I am a 61-year-old male, generally in good health, and have no known allergies or asthma. For the past ten years, I have lived in a house with an old carpet in the combined living and dining area. Before seven years, I had an irritated throat and eyes, nasal congestion, rapid sneezing, and headache. After spending long hours in the living area, I often felt very tired, so I stopped using the living area, and those symptoms cleared in a few weeks. No other changes in lifestyle, daily regime, or diet were made during those weeks. And before four years, I also stopped using the dining area. Although I am now clear of those symptoms, they come back every time I vacuum the carpet in that area. What should I do now?
Welcome to icliniq.com.
There are two parts to your query.
First, your allergies. Clinically they appear to be due to house dust mites rampant in curtains, carpets, furry objects, cushions, etc. The only permanent way to rid yourself of these is by taking allergy shots or drops. Before that, we will do skin prick allergy testing to ascertain. The second is the carpet inspection report. The exhaustive report does not mention dust mites. It is not possible to find out dust mites like that. They are microscopic. Is it possible to remove the carpet from the room? Any chance that is possible? It will save you a lot of trouble, except the one encountered while removing the carpet.
Thank you for the reply.
As I mentioned, the symptoms cleared once I stopped using the carpeted area, so I would like to avoid any medications if possible. As for the carpet report, it was not meant to be an environmental analysis, just an overall assessment of the state and the age of the carpet to help make decisions regarding its future use. You are quite right; finding dust mites is quite challenging without specialist equipment; however, knowing how old is the carpet and the abuse it has taken because of bad maintenance and large dogs sleeping on it, the carpet has accumulated a large amount of dust and animal dander, hence likely to harbor a large amount of dust mites. I shall follow your advice to remove and replace the carpet. It seems the only available option if one does not want to remain stuck with allergies and medications.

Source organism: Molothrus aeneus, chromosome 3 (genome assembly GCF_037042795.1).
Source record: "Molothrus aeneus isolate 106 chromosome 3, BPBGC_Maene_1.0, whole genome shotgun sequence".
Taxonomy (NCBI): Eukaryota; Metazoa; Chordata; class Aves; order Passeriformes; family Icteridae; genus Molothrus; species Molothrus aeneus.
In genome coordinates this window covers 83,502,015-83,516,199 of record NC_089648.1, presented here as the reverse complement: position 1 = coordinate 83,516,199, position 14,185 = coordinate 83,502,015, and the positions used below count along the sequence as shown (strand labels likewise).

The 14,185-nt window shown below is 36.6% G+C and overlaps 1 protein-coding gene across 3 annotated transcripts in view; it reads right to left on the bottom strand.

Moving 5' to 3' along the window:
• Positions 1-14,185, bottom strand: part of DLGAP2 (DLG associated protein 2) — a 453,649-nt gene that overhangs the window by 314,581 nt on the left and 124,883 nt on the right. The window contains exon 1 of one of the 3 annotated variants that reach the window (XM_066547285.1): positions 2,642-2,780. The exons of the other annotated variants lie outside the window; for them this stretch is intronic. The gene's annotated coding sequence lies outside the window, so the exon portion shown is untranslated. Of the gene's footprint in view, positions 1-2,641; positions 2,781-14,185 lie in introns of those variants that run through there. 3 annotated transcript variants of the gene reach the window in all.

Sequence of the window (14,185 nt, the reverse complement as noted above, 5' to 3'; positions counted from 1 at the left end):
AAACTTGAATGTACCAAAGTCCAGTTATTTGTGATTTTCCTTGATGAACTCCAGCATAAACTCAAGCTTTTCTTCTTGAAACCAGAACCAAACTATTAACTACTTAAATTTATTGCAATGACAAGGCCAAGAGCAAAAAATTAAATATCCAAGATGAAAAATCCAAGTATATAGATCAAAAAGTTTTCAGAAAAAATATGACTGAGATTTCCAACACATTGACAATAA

Welcome back to icliniq.com.
Getting rid of it is the best option. As a corollary, you should avoid all those which could acquire large amounts of dust. You should avoid pets also. Considering your clear clinical history, i would say, once you remove the carpet, your issue is sorted. You would not suffer from allergies thereafter.
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